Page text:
As the evening grew deeper, her thoughts shifted from Frank to her family. She began to think of her brothers, and of her ageing father. She fondly thought of the day when he had read a ghost story to her and made a toast for her and came to the conclusion that he was quite nice sometimes and would probably miss her after she was gone.

She kept sitting idly by the window, without any care of how much time had passed. Far down the street, she could hear a street organ playing which reminded her of the night her mother died because a similar sound echoed through the air that day as well. It made her think of the promise she made to her mother that she would always keep the home together and how her mother’s last words were “Derevaun Seraun”, which means that the end of pleasure is pain.

Filled with terror upon remembering this last warning of her mother which urged her to escape, she got up impulsively to go to Frank who she believed would save her from the pain that awaited her.

She met him at the station where he told her about their journey to Buenos Aires being booked. If she left with him at that point, she would soon be en route to her new life with Frank. However, at that moment, her heart was in deep turmoil and her inner conflict about her decision to leave intensified. She kept praying to God, asking him to show her the path she should choose- whether she should stay back to fulfill her duties towards her family or should she leave everything behind and take a step towards a future filled with love and happiness, far from the hard life she now lived. She was much anguished and distressed on being caught in this dilemma.

At the end however, even after Frank urging her to accompany him and leave all her troubles behind, she decided not to leave her home because that was her prime duty. Letting go of her love was not an easy choice, but it was one she had to make because the thought of abandoning her home, her family and above all her duty, was much more painful. Helpless, she bid him goodbye, her face devoid of any expressions or feelings. Frank continued to call out to her even as the ship set sail but by then, she had already made her final decision and though her heart was tormented, her eyes gave away none of her feelings- neither of love, nor of farewell and not even of any recognition of the man who was, until moments ago, the love of her life with whom she had imagined a whole new future.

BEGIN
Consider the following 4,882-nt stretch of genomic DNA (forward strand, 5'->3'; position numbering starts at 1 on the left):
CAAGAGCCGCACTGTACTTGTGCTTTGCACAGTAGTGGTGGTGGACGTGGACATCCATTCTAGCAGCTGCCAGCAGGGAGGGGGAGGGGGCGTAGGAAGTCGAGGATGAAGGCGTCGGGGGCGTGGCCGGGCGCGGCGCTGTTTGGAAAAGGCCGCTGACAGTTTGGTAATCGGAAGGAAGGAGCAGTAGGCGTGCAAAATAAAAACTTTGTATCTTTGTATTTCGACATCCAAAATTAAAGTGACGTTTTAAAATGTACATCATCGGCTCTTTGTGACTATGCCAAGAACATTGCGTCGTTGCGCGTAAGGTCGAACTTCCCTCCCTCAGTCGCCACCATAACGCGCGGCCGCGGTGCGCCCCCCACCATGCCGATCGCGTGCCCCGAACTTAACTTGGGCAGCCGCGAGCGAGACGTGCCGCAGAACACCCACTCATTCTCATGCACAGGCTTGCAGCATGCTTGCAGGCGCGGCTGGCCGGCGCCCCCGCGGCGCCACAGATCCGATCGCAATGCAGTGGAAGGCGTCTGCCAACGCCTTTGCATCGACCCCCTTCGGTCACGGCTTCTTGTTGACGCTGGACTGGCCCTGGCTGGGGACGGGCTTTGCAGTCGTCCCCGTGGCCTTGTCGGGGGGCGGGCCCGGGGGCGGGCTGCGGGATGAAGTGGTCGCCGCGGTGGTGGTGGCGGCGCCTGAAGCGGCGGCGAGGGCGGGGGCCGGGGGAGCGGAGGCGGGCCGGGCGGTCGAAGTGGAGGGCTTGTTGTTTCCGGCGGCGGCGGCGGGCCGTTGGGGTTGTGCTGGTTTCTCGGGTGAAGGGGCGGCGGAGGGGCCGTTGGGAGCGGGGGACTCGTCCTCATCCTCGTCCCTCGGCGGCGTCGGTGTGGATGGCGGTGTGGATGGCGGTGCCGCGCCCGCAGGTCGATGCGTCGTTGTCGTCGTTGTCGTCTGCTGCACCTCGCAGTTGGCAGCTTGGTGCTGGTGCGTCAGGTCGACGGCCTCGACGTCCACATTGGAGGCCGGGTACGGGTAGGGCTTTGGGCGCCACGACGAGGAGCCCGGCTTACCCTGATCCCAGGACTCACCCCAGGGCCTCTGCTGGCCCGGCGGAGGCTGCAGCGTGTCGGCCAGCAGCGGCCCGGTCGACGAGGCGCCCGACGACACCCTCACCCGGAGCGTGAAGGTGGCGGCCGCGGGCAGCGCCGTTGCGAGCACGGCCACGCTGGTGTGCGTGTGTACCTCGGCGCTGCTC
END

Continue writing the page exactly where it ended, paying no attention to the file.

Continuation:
Eveline  | Analysis

“Eveline” like most of Joyce’s works, is written using the stream of consciousness technique which depicts not the action of the narrative, but rather the thoughts and emotions that pass through the character’s mind as he jumps between his unconscious musings and moments of consciousness of the present. As is typical of this kind of narrative, “Eveline” too contains a series of flashbacks, peppered with many leaps in thoughts which are sometimes related and sometimes absolutely unconnected with one another.

The central conflict is the protagonist’s struggle between her present and her future, rather, between the domestic duties of her past and the possibility of a better future with her lover. At one moment she is seen dreaming happily about her new life with Frank, far from her abusive father and the hardships of her current life and at the very next moment she can be seen clutching the letters to her father and brother, reminiscing about her dying mother and what her duty towards them demands of her.

She had multiple epiphanies as she mused over her decision, most prominent being the realization that Frank would save her from undergoing the same fate as her mother who lived a life of abuse and suffering. However, this desire to escape is very short-lived. As soon as she gets the chance to actually go through with her plan of running away, she is once again clouded by indecisiveness and ends up choosing to stay back at her home over joining Frank on the path to a new life. She is thus back to square one having undergone a transformation only to go back to her old life of automation.